Now, on appeal, Spencer renews his argument that because of Ahsoak's intoxication, he was not a competent witness during his first day of testimony. Spencer relies on Alaska Evidence Rule 601. This rule provides:

    A person is competent to be a witness unless the court finds that (1) the proposed witness is incapable of communicating concerning the matter so as to be understood by the court and jury either directly or through interpretation by one who can understand the proposed witness, or (2) the proposed witness is incapable of understanding the duty of a witness to tell the truth.

    Spencer urges us to hold that an intoxicated witness is per se incompetent. However, in Blume v. State,[3] this court rejected a categorical attack on the competency of all young children to testify.[4] The court ruled that under Evidence Rule 601, a trial court "is vested with broad discretion on the issue of competency, and its decision to allow a witness to testify is subject to reversal only for abuse of discretion."[5] We directed trial courts "to evaluate the competency of each *653 prospective witness on a case-by-case basis, relying on the totality of the circumstances."[6]

    There is nothing in the record to indicate that Ahsoak's initial testimony was incoherent. In fact, Judge Pengilly found just the opposite, and the record supports this finding. Nor is there any indication that Ahsoak was incapable of understanding his duty to tell the truth.

    Spencer cites two cases to support his argument that Ahsoak's testimony should have been stricken: Hartford v. Palmer, 16 Johns. 143 (N.Y.Sup.Ct.1819) and United States v. Hyson, 721 F.2d 856 (1st Cir.1983). But neither of these cases requires a categorical exclusion of witnesses who have been drinking. Instead, both cases recognize that a witness's competence presents a question for the trial court's discretion, leaving the weight to be accorded to the testimony up to the jury. This approach is in accord with the approach in other jurisdictions.[7]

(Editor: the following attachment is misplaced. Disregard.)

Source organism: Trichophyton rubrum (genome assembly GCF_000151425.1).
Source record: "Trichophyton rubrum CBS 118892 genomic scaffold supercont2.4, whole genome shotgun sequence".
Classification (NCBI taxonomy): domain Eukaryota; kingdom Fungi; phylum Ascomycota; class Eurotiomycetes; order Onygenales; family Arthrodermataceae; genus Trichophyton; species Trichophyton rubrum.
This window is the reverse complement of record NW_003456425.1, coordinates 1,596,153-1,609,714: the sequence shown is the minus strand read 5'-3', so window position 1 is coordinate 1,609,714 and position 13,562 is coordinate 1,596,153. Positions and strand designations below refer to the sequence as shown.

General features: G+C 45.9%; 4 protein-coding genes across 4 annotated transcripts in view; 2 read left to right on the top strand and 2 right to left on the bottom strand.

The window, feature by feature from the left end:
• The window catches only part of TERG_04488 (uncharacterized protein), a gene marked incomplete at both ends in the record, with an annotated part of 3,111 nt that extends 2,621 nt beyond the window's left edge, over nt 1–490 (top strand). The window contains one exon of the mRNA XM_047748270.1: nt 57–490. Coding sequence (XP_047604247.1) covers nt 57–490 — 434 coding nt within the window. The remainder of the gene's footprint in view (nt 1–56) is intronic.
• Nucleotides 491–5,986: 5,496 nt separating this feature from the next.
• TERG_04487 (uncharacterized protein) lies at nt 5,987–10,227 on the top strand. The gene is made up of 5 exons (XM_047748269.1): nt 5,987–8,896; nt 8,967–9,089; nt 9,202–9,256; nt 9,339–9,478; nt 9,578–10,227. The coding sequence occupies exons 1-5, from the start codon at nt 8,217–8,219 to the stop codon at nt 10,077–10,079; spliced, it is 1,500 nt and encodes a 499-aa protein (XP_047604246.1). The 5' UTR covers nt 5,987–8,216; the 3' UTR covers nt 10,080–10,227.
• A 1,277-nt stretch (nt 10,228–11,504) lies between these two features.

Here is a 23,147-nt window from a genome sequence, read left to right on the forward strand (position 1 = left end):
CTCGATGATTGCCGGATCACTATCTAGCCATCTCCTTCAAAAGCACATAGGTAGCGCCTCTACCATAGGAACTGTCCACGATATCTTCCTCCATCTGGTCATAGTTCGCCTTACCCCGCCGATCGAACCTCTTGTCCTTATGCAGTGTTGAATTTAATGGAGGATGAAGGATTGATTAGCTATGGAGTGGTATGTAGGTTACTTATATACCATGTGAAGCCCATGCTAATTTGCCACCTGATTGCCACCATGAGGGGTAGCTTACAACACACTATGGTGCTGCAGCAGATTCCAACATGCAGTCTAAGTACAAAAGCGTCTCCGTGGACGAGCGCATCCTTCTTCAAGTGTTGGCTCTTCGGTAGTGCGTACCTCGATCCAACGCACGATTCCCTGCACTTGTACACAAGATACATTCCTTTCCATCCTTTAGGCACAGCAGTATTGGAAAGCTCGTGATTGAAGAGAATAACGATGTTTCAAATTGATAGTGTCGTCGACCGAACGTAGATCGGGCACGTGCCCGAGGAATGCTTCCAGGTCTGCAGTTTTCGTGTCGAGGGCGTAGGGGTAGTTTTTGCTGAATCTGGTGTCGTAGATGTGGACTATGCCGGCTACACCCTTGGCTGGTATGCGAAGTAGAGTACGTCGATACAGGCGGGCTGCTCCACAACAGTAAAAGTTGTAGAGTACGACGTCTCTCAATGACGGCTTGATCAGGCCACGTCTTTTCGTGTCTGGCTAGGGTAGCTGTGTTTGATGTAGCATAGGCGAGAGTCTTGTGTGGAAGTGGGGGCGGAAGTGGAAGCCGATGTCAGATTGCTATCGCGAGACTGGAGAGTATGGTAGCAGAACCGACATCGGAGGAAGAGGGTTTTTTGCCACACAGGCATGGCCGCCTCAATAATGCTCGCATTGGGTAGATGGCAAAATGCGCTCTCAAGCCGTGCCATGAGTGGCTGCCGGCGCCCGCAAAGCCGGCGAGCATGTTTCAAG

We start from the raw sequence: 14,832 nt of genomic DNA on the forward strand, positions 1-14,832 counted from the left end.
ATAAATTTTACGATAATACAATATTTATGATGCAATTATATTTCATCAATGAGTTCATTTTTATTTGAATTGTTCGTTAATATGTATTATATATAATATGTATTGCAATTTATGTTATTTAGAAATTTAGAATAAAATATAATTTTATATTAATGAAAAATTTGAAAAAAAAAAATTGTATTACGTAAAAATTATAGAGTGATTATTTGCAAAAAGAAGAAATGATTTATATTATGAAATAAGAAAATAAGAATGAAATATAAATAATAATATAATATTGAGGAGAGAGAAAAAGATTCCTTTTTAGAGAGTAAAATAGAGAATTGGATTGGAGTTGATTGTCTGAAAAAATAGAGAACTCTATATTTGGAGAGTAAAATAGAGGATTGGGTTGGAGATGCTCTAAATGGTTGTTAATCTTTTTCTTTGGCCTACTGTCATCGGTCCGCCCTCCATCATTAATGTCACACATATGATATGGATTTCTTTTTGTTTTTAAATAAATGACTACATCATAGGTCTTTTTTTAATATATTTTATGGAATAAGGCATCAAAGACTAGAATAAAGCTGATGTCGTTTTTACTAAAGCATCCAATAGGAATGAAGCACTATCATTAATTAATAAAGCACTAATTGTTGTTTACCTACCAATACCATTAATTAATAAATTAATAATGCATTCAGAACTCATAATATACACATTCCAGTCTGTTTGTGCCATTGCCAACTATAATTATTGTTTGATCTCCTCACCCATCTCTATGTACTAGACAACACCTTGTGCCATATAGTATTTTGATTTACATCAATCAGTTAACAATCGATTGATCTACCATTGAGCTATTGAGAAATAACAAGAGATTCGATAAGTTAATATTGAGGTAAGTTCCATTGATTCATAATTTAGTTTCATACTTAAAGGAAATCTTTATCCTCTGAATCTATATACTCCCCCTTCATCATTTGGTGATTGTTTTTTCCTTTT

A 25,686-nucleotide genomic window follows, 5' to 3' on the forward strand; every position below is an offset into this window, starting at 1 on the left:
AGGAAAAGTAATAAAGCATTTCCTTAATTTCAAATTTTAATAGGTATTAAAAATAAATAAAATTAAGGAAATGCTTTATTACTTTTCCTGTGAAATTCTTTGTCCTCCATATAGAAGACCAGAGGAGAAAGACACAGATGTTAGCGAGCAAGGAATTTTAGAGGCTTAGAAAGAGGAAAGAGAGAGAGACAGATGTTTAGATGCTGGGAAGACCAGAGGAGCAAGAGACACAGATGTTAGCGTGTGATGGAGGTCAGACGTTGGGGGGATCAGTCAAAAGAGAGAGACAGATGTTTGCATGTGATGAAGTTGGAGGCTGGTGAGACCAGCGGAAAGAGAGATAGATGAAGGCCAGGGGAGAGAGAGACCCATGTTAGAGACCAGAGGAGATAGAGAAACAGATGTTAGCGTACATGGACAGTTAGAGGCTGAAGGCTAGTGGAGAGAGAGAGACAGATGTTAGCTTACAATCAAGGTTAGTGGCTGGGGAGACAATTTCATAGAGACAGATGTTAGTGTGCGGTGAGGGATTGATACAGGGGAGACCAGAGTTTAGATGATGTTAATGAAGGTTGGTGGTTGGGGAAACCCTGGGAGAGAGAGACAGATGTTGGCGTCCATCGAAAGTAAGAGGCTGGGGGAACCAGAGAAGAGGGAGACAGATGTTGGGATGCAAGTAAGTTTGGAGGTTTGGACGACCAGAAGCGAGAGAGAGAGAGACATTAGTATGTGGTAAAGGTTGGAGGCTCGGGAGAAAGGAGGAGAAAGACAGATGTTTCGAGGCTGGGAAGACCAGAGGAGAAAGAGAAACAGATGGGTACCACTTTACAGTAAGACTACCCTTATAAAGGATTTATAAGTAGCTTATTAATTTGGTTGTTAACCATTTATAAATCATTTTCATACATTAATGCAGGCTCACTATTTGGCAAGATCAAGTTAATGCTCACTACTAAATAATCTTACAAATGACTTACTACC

There is no categorical rule barring the testimony of a witness who has been drinking, and we reject Spencer's suggestion that we should adopt such a rule. Instead, trial judges should handle these situations as the circumstances require.

    Here, Judge Pengilly recessed Ahsoak's testimony and directed Ahsoak to return to court sober the next day. The judge informed the jury about the problem and allowed Spencer's attorney to cross-examine Ahsoak regarding his previous intoxication, so that the defense attorney could suggest to the jury how Ahsoak's intoxication might affect the credibility of his earlier testimony. We find that Judge Pengilly properly exercised his discretion in this matter.

    Sufficiency of the evidence to support Spencer's convictions

    Spencer also contends that the evidence presented at his trial is legally insufficient to support his convictions. Because Spencer did not move for a judgment of acquittal in the superior court, he must show plain error.[8] The question is whether fair-minded jurors, exercising reasonable judgment, could conclude that the State had proven the charges beyond a reasonable doubt.[9] In making this assessment, we view the evidence (and the reasonable inferences from that evidence) in the light most favorable to the jury's verdicts.[10]

    Turning to the charge of first-degree assault, the question is whether the evidence supports the conclusion that Spencer, either personally or through the actions of his accomplice, Williams, recklessly caused serious physical injury to Ahsoak by means of a dangerous instrument.[11]